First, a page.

This past weekend (before 8:25 pm Saturday evening, if the comments on their Facebook page are accurate), Atom’s newest original series, Quitters, hit 100,000 views since the first episode premiered July 16. That’s no small feat in the increasingly crowded web series world, so I decided to check out the three episodes they have available for myself to see what makes the show tick.
First off, the show is produced by Jamie Bullock of No Mimes Media. They are primarily known for their ARGs, but No Mimes seems to have a great handle on how to market their content on the web to not just create awareness, but actually bring the eyeballs to where they need them. One thing that has to help with that is the appearance of Jane Seymour as a regular. The show’s Facebook page is full of links to interviews that Jane has done where she mentions Quitters in venues as disparate as Dennis Miller Radio and NBC New York. It certain doesn’t hurt to have a name who’s willing to shill for you, and a ridiculously small amount of reading reveals why she’s doing it — her husband, James Keach, is executive producing, and her daughter is one of the writer-stars, Katie Flynn.
But, of course, none of that really tells you about the show itself, and I think that’s what’s going to keep people coming back after the curiosity factor fades — it’s actually good. Writer-stars Katie Flynn and Crystal Angel start with a simple, engaging premise: two twenty-something women attempt to quit smoking and absurdist hilarity ensues. The premise makes it relatable, and the absurdist humor brings with it a familiarity for anyone who’s ever watched Seinfeld or its angrier modern day cousin It’s Always Sunny In Philadelpia. In a nutshell: these are horrible, not-too-bright people that make you laugh by hurting themselves and others.
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The first episode (above, top) is all about setting up the premise, as Sarah (Flynn) and Quinn (Angel) embark on their first cigarette-less day after a party the night before to celebrate their new smokeless lives. Sarah is perky and excited, Quinn not so much, and they try to go about their day as the morning slowly passes. They get mileage out of old standby jokes like repeatedly cutting to a clock face as time barely passes, using time lapses to show the gradual disintegration of their living room the two leads’ urge to smoke grows, and a congratulatory phone call from Flynn’s mom (Seymour) where she unintentionally sends her daughter into a depression. It’s a fine if fairly standard setup episode.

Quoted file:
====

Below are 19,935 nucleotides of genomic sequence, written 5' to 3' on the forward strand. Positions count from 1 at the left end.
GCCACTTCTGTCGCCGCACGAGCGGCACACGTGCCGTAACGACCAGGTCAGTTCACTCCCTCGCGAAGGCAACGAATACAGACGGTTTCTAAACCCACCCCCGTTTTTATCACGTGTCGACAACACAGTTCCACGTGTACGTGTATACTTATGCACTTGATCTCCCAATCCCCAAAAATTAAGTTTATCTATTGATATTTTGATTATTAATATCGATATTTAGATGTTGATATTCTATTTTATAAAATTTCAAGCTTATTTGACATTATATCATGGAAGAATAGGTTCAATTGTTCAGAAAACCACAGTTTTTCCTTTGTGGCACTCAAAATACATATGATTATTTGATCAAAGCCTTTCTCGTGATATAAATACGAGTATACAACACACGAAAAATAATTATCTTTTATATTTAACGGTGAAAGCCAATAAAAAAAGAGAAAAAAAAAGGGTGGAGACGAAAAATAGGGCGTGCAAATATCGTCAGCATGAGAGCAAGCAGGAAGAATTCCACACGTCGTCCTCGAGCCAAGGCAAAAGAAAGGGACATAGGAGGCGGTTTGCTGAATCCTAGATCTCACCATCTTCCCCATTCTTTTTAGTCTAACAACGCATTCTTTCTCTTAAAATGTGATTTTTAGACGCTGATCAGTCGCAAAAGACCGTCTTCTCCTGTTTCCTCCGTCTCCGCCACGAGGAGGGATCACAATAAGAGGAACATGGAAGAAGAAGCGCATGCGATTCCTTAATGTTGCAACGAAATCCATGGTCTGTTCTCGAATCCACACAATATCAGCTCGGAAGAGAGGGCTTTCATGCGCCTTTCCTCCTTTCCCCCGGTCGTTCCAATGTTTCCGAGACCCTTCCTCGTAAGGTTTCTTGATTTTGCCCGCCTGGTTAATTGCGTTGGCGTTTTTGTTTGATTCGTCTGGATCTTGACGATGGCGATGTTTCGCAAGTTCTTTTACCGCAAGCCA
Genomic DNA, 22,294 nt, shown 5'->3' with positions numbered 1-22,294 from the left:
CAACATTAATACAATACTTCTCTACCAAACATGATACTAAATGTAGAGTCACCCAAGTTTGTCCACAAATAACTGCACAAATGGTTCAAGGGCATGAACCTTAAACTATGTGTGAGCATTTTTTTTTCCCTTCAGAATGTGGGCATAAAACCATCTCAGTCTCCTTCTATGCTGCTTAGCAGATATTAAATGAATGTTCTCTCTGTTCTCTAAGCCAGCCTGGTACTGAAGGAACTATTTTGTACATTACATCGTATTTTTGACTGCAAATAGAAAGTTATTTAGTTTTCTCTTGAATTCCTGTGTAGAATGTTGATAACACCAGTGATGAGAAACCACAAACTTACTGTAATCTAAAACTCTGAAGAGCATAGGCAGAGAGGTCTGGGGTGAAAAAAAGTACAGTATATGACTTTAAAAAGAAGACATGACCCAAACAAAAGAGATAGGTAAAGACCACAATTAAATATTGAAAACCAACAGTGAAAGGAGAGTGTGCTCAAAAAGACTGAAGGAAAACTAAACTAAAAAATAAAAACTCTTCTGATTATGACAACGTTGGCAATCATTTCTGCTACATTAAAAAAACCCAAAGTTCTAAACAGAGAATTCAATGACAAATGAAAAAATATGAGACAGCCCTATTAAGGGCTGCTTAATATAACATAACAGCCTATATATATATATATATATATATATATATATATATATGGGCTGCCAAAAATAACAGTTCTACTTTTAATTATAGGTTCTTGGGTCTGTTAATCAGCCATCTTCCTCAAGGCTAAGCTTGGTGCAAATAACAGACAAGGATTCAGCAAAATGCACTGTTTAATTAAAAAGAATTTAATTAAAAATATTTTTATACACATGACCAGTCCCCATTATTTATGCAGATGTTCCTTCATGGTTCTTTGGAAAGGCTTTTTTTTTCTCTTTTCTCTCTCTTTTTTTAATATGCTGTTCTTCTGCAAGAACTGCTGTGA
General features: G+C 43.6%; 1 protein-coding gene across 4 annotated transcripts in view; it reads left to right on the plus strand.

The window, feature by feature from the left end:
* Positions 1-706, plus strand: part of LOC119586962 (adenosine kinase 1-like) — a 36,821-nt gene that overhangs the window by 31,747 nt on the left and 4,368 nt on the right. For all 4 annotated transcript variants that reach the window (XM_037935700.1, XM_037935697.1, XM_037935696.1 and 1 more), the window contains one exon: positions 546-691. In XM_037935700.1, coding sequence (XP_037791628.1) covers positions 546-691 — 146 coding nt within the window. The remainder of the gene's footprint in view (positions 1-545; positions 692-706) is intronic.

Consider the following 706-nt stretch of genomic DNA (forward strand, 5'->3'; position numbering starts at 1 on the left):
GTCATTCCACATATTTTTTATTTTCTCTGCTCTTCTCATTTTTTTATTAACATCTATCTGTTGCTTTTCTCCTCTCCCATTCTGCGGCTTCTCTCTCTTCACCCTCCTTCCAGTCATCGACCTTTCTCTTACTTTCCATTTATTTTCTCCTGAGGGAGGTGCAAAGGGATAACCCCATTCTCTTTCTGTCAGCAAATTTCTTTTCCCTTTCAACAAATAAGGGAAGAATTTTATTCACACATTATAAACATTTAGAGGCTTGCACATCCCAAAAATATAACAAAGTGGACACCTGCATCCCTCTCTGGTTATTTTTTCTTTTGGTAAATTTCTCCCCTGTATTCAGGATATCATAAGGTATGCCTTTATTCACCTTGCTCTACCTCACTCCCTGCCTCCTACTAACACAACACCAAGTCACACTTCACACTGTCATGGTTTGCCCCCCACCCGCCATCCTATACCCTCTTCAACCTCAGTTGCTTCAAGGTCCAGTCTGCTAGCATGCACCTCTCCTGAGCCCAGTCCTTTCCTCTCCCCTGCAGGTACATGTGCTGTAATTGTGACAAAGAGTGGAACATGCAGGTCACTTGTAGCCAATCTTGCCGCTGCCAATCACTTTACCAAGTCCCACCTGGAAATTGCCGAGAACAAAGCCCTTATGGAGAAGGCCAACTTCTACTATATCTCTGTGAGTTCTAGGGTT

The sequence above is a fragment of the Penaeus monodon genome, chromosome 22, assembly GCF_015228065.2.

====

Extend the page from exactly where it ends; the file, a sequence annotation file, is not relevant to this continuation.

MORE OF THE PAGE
Things really go off the rails (in a good way) with the second and third episodes, which feature Sarah and Quinn accidentally staging a Pro-Life rally, a fake pregnancy, crazy dream visions, and Jane Seymour really wanting to get high and naked. Every episode ends, of course, with the two leads breaking down and sharing a cigarette as the credits roll.
In general, the writing is amusing, the leads have great comic timing, and hearing Dr. Quinn talk about making love and smoking dope is just funny. All in all, I’m definitely interested enough to keep watching.